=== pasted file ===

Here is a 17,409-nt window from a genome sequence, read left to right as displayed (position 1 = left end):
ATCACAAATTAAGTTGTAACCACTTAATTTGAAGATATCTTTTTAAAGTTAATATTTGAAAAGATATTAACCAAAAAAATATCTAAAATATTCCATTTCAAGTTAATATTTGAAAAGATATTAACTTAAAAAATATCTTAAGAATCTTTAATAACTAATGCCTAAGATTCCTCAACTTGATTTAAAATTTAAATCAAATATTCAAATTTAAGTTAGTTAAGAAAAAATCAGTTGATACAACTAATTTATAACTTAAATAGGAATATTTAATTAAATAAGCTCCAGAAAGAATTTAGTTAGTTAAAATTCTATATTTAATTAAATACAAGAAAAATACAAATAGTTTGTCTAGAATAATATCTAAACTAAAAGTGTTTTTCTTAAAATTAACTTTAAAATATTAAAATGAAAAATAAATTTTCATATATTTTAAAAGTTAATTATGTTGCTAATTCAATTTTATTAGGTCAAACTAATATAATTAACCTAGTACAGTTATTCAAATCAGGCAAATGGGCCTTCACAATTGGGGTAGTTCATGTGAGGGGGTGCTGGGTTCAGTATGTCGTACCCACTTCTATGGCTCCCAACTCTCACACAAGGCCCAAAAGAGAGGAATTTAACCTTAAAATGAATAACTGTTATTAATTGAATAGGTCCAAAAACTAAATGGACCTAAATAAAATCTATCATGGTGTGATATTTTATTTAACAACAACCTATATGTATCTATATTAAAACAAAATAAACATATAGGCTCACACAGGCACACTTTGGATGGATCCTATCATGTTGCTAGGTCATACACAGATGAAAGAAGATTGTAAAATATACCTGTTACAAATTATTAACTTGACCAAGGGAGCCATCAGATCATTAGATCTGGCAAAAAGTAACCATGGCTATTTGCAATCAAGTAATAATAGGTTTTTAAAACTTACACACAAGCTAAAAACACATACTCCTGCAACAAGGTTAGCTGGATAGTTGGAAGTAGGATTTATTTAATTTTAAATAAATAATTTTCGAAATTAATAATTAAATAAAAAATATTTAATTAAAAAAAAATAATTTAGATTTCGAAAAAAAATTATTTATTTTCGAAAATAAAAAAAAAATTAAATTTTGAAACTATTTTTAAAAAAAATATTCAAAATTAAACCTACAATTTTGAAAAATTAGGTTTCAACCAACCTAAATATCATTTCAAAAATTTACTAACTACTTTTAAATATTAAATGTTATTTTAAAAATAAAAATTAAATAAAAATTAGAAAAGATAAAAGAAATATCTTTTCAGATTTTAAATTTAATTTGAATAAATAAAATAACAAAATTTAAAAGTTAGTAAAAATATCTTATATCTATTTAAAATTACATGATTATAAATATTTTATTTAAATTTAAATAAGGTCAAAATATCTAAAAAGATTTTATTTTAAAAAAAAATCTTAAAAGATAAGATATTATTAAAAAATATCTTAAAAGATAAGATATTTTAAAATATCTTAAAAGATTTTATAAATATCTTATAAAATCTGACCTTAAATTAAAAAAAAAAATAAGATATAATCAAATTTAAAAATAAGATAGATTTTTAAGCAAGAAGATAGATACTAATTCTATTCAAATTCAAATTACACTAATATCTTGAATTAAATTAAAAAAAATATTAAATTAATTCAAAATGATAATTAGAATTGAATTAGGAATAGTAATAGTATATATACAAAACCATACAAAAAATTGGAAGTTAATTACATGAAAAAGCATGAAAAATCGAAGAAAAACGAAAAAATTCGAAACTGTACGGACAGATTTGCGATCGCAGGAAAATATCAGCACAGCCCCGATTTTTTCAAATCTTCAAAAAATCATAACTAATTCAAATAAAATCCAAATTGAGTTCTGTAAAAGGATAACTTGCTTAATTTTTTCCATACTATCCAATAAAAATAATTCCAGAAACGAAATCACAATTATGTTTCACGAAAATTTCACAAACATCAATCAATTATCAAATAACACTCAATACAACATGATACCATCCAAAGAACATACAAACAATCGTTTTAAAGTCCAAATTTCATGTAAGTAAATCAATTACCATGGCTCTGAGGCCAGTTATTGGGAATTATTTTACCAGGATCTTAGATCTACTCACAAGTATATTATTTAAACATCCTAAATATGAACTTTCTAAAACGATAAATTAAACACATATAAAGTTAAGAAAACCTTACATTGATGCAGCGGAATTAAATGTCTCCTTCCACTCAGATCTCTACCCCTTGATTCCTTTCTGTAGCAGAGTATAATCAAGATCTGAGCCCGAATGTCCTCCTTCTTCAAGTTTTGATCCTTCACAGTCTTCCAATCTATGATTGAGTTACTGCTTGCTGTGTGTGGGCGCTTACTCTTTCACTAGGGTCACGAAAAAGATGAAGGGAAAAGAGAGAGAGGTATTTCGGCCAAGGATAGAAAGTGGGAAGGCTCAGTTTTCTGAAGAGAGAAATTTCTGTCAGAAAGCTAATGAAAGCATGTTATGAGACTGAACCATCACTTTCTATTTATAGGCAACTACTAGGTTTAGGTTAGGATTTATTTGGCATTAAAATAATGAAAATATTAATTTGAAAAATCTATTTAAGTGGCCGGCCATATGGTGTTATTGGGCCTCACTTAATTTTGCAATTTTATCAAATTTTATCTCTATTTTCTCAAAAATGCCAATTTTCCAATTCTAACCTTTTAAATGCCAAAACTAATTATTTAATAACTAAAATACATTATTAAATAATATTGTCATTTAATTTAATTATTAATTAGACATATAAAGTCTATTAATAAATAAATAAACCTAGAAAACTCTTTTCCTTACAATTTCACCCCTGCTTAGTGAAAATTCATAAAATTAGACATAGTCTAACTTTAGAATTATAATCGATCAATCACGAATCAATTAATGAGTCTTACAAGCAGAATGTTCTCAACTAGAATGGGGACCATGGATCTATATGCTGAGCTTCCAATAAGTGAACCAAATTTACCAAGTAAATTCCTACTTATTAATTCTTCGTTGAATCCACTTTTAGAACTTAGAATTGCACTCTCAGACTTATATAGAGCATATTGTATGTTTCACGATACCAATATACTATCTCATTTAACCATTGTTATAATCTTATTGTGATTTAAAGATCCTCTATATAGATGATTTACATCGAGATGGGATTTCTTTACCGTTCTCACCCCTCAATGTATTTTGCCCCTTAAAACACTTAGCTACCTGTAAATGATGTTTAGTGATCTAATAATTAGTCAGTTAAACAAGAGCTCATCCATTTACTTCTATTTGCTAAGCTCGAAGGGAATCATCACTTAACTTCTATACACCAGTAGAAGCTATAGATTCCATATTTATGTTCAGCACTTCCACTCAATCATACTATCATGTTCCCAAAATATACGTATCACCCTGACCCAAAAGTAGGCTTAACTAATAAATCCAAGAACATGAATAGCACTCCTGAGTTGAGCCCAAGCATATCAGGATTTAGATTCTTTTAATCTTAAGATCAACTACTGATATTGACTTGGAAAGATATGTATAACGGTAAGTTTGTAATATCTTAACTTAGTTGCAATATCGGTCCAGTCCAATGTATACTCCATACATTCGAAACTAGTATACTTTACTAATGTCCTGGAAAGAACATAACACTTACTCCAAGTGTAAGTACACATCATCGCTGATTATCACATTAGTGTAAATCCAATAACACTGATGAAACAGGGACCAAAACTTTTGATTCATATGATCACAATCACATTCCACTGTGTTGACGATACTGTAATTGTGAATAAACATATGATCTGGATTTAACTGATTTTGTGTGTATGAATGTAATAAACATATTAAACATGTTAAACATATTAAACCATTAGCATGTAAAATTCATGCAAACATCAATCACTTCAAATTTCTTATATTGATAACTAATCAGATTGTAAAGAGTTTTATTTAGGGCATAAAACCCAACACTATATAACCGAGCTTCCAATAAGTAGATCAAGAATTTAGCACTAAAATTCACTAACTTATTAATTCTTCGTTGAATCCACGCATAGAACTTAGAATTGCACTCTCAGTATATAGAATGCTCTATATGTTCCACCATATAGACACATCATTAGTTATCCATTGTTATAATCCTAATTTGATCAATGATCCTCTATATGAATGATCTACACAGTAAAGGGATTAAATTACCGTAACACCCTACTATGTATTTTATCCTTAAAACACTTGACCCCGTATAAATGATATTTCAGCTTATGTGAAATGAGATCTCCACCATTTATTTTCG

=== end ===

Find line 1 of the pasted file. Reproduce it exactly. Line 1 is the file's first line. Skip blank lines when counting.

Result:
Here is a 17,409-nt window from a genome sequence, read left to right as displayed (position 1 = left end):